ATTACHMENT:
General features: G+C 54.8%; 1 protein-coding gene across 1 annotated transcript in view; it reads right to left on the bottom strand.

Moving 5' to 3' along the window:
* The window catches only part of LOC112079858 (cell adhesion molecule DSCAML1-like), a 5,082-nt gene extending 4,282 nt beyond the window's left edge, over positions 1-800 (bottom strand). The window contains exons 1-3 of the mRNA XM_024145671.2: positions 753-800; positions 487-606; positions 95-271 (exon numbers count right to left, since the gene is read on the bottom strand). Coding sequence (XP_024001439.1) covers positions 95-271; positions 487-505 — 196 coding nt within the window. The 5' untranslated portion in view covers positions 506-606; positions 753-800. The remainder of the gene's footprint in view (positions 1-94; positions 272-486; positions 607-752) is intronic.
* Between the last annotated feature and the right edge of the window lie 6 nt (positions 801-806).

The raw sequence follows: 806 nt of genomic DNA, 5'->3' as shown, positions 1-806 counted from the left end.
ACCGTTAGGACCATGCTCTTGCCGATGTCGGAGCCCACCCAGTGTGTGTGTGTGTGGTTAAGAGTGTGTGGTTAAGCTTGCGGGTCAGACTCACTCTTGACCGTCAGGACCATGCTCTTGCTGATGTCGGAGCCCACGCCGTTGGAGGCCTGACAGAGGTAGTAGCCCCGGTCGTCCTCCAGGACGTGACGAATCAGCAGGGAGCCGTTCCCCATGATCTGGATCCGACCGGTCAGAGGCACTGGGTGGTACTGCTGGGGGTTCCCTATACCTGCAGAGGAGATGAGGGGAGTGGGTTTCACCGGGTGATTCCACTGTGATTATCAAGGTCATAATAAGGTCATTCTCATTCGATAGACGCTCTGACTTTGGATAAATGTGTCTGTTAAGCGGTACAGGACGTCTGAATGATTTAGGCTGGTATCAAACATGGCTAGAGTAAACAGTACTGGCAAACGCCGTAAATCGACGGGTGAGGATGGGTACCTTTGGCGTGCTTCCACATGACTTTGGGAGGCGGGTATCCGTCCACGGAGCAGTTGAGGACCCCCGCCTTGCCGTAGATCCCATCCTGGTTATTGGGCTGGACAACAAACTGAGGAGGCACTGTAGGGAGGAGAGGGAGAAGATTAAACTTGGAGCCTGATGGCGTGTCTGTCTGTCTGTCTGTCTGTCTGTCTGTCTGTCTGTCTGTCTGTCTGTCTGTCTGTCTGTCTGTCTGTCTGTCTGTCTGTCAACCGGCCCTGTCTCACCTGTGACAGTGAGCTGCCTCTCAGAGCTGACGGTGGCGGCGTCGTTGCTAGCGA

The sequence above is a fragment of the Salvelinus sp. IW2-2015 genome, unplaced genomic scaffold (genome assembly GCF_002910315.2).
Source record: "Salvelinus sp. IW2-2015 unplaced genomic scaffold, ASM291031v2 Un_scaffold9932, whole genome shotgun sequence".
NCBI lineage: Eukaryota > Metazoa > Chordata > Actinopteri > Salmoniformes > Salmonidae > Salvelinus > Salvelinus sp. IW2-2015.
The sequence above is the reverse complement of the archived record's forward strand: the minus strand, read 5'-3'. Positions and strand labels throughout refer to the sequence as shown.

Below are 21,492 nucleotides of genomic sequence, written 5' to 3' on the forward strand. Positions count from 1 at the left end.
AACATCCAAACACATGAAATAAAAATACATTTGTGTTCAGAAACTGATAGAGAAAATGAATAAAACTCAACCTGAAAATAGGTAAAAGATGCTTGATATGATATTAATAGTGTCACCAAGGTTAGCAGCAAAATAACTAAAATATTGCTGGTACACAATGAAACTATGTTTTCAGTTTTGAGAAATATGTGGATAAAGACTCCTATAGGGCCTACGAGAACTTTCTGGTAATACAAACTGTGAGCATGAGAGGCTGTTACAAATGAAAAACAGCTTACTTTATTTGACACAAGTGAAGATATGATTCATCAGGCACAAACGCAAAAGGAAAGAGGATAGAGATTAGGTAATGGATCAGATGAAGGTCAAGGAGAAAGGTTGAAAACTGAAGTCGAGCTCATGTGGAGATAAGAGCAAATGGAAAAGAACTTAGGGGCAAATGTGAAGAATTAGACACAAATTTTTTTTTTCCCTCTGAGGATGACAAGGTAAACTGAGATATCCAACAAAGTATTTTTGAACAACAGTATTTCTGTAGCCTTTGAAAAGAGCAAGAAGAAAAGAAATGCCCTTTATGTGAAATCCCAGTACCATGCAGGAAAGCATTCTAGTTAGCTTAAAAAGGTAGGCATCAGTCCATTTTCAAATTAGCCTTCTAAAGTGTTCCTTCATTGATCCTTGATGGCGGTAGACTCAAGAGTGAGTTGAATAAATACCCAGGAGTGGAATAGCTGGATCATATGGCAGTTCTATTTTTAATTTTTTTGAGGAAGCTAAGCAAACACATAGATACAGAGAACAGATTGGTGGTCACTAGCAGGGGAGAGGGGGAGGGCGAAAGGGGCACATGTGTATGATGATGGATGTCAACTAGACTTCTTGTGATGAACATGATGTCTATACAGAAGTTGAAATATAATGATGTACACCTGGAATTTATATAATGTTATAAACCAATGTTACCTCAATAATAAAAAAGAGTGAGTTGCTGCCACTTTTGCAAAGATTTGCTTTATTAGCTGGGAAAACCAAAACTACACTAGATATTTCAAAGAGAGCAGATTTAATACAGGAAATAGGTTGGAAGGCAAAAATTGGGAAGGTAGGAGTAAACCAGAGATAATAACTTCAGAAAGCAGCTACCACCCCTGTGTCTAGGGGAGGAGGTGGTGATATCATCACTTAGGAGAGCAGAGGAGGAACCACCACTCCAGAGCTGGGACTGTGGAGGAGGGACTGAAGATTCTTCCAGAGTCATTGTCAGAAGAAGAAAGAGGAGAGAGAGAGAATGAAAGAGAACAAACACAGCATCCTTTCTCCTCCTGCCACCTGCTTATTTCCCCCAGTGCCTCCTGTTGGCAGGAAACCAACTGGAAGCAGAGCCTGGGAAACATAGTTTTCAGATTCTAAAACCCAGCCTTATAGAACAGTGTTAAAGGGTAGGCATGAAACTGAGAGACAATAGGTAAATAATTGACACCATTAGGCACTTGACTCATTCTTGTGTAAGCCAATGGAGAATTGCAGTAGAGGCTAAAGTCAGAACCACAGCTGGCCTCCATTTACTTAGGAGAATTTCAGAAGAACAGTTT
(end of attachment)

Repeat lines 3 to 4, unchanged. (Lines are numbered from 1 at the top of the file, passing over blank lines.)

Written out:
* The window catches only part of LOC112079858 (cell adhesion molecule DSCAML1-like), a 5,082-nt gene extending 4,282 nt beyond the window's left edge, over positions 1-800 (bottom strand). The window contains exons 1-3 of the mRNA XM_024145671.2: positions 753-800; positions 487-606; positions 95-271 (exon numbers count right to left, since the gene is read on the bottom strand). Coding sequence (XP_024001439.1) covers positions 95-271; positions 487-505 — 196 coding nt within the window. The 5' untranslated portion in view covers positions 506-606; positions 753-800. The remainder of the gene's footprint in view (positions 1-94; positions 272-486; positions 607-752) is intronic.
* Between the last annotated feature and the right edge of the window lie 6 nt (positions 801-806).